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The Shameful History of the My Lai Massacre

My Lai

What was the My Lai Massacre?

The My Lai Massacre was a brutal event in the Vietnam War where 347-504 unarmed citizens (mostly women and children) in South Vietnam were savagely murdered. The My Lai Massacre was conducted by a unit of the United States Army on March 16, 1968.

A number of the victims of the My Lai massacre were beaten, raped, tortured and some of the bodies were mutilated post mortem. The My Lai Massacre occurred in the hamlets of My Lai and the My Khe village during the Vietnam War. Originally 26 soldiers of the United States armed forces unit were initially charged for these criminal offenses, only soldier William Calley was convicted. Calley, who was convicted with the killing of 22 civilians during the My Lai massacre, was originally given a life sentence; however, the soldier only served three years under house arrest.’

When the My Lai Massacre tragedy went public, the news prompted widespread outrage throughout the globe. The My Lai Massacre also augmented the domestic opposition towards the United States’ involvement in the Vietnam War.

The Operation:

On the morning of March 16, 1968 Charlie Company landed in the hamlets of My Lai where they found no enemy resistance. The troops initially figured that the opposition was hiding underground in their family’s homes; a belief that prompted the American soldiers to enter homes and start shooting. Once the first civilians were killed by indiscriminate fire, the soldiers went on attack, shooting at humans and animals of the village with heavy firearms, bayonets and grenades.

Large groups of villagers were rounded up by the 1st Platoon and executed via orders given by Second Lieutenant William Calley. In addition to these egregious orders, Calley also shot two other groups of civilians with a weapon he took form a soldier who had refused to participate in further killings.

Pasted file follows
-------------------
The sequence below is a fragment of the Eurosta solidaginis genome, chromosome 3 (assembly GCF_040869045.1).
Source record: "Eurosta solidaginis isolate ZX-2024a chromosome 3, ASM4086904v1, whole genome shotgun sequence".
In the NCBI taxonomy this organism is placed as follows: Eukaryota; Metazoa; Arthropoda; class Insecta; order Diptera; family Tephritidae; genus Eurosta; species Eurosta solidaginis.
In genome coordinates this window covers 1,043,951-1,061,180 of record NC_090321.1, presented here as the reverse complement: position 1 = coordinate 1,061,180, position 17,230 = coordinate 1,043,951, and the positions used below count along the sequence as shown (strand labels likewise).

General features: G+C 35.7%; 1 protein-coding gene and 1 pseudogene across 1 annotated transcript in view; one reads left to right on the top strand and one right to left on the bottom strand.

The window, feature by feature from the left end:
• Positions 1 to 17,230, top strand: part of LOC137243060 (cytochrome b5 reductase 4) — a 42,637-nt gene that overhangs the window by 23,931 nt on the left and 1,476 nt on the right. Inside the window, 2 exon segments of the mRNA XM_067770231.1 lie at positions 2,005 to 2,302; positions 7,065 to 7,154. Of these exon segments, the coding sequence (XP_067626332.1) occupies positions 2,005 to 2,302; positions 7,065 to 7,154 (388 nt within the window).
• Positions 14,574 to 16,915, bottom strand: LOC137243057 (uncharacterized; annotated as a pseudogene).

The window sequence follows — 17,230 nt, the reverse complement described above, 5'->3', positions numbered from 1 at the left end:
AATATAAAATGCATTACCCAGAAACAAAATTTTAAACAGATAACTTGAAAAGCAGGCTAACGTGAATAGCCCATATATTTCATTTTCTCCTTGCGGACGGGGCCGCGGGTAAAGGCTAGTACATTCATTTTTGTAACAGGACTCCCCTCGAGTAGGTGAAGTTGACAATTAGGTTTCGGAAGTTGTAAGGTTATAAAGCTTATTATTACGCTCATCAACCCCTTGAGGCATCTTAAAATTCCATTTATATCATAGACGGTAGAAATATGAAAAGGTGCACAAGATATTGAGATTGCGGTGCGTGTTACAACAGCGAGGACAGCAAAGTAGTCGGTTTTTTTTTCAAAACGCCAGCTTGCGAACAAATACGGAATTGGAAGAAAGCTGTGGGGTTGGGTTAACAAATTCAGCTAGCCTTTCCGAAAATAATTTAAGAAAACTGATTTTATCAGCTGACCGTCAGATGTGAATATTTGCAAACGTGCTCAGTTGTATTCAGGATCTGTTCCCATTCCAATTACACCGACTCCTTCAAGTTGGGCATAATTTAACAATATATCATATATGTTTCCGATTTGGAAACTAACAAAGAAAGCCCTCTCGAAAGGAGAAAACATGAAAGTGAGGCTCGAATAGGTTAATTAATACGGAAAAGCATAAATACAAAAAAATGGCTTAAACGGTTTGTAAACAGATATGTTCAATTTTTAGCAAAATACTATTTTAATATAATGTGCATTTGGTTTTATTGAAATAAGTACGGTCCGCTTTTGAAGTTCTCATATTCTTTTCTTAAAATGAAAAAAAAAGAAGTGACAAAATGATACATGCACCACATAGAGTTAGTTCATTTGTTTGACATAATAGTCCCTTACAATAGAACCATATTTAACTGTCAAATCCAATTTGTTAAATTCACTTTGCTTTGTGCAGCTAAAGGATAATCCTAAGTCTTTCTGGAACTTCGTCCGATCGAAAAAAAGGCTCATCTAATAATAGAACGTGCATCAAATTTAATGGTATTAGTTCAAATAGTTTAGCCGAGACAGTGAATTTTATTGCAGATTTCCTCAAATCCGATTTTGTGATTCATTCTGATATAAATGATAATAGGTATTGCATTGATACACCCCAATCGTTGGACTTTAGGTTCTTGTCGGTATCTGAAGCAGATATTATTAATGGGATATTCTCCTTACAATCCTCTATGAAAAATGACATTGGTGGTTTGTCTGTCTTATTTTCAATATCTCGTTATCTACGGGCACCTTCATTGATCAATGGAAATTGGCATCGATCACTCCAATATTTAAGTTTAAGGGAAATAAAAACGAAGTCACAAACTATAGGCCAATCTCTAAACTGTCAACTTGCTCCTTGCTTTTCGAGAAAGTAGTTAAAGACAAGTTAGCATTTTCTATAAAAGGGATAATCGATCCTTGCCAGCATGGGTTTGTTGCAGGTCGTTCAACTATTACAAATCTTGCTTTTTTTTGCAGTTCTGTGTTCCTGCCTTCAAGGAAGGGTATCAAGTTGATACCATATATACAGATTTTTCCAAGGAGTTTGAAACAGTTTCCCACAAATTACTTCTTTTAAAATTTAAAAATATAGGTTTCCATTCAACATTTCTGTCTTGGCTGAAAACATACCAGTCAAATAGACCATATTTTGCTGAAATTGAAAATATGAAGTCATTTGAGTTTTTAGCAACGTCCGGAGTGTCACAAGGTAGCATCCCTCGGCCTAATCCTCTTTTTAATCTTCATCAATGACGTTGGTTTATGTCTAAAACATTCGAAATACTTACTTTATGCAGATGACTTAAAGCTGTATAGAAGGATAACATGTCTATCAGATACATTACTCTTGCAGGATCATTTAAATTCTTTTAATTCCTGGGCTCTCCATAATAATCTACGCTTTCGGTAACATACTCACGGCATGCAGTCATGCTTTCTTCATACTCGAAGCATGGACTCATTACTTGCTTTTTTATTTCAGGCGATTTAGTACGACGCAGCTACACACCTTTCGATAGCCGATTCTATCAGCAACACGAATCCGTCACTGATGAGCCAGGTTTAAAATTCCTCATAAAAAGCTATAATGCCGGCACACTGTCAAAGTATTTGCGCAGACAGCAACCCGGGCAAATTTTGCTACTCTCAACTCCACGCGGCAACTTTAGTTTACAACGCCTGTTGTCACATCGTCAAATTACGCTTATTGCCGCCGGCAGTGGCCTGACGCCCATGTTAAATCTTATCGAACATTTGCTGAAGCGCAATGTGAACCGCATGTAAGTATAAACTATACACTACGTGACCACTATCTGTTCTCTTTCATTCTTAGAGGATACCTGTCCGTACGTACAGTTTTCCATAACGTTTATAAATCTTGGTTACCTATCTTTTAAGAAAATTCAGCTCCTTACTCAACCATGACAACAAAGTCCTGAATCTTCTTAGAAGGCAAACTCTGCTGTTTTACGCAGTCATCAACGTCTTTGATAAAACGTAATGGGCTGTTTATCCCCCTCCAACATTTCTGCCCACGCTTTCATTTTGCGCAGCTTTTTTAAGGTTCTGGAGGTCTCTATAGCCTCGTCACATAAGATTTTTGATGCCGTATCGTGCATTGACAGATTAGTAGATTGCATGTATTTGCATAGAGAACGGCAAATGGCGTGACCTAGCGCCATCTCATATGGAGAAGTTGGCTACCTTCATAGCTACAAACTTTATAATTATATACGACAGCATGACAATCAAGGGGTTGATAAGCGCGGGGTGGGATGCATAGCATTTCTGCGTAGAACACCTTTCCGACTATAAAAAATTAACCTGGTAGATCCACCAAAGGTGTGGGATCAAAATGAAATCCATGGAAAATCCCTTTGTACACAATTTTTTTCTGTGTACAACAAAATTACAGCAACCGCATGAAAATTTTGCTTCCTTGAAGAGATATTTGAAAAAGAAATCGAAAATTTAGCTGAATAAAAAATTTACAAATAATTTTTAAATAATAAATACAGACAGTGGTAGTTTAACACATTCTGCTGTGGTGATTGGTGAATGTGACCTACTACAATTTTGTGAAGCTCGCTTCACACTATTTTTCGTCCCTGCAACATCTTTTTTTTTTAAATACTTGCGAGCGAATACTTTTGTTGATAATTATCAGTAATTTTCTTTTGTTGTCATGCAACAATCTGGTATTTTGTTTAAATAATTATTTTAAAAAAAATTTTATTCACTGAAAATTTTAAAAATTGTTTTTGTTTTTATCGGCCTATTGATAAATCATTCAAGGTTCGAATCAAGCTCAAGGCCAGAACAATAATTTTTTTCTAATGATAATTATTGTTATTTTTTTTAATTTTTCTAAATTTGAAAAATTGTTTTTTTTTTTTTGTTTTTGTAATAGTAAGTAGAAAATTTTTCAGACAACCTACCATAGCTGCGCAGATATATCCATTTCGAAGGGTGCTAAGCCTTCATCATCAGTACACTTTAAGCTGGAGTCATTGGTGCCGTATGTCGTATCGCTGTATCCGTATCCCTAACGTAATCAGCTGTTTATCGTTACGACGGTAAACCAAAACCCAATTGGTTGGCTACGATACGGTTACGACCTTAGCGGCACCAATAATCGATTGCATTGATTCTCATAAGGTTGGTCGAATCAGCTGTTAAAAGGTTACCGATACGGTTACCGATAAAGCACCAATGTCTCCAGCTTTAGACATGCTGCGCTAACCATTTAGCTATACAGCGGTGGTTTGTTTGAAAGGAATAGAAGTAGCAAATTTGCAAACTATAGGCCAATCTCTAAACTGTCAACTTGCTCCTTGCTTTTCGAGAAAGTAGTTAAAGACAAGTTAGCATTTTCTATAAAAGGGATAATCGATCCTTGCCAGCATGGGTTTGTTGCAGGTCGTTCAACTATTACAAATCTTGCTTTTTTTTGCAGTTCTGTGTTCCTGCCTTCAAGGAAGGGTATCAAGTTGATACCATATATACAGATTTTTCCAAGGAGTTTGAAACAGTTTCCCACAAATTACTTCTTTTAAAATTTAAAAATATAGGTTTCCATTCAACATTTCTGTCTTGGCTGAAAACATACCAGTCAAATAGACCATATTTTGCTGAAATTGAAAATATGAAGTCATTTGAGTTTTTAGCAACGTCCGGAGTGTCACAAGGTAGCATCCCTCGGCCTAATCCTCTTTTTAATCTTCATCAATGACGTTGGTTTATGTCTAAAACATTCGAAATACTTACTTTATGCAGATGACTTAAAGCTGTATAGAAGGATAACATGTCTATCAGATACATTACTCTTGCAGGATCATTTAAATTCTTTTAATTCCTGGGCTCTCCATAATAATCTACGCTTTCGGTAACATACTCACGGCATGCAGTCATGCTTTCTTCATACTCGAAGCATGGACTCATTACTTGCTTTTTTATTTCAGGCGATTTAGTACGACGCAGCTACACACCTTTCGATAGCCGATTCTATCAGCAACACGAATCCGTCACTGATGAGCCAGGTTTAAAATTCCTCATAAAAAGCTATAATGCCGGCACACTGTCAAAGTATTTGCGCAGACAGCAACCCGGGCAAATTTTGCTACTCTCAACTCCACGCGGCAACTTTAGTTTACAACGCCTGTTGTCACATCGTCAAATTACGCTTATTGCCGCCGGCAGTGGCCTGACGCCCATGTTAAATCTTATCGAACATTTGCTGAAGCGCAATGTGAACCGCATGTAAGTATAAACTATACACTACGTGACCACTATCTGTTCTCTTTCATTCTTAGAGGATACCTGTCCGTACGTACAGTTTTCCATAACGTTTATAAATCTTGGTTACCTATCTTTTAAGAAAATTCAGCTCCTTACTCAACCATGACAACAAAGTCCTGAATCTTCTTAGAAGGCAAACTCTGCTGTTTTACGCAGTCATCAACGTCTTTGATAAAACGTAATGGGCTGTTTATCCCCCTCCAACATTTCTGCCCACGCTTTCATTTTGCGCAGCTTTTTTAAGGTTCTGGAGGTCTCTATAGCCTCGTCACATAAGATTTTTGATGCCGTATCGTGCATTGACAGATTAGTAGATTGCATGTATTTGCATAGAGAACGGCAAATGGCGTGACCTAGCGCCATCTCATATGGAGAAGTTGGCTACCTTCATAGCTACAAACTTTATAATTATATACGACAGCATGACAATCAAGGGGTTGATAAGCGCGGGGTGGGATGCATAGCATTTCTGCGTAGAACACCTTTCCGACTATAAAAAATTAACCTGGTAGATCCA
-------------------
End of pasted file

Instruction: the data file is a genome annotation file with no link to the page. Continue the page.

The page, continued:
After the initial killing executed by the 1st and 2nd Platoons, a 3rd platoon entered to deal with any “remaining resistance.” Over the next two days, the battalions were involved in additional destructions as well as the mistreatment of prisoners of war. While the majority of soldiers had not participated in these crimes, they neither protested nor complained to their superiors to halt the brutal killings.

Aftermath and Cover Up:

The total body count of the May Lai massacre was never made tangible; the memorial at the site lists 504 names, but the United States’ investigation revealed 347 deaths. The first reports of the May Lai massacre, in an effort to cover-up the savage slayings, claimed that “128 Viet Cong and 22 Civilians” were killed in the village during a fire fight.

On November 17, 1970 the United States Army charged 14 officers involved in the May Lai massacre with suppressing information related to the incident. The majority of these were later dropped; only a Bridge commander stood trial relating to the cover-up.

Captain Medina William Calley was convicted for his chief role in the May Lai Massacre on March 29, 1971. Calley was charged with premeditated murder for ordering his troops to execute the civilians. Although calley was initially sentenced to life in prison, President Richard Nixon released him from prison, pending an appeal of his sentence.

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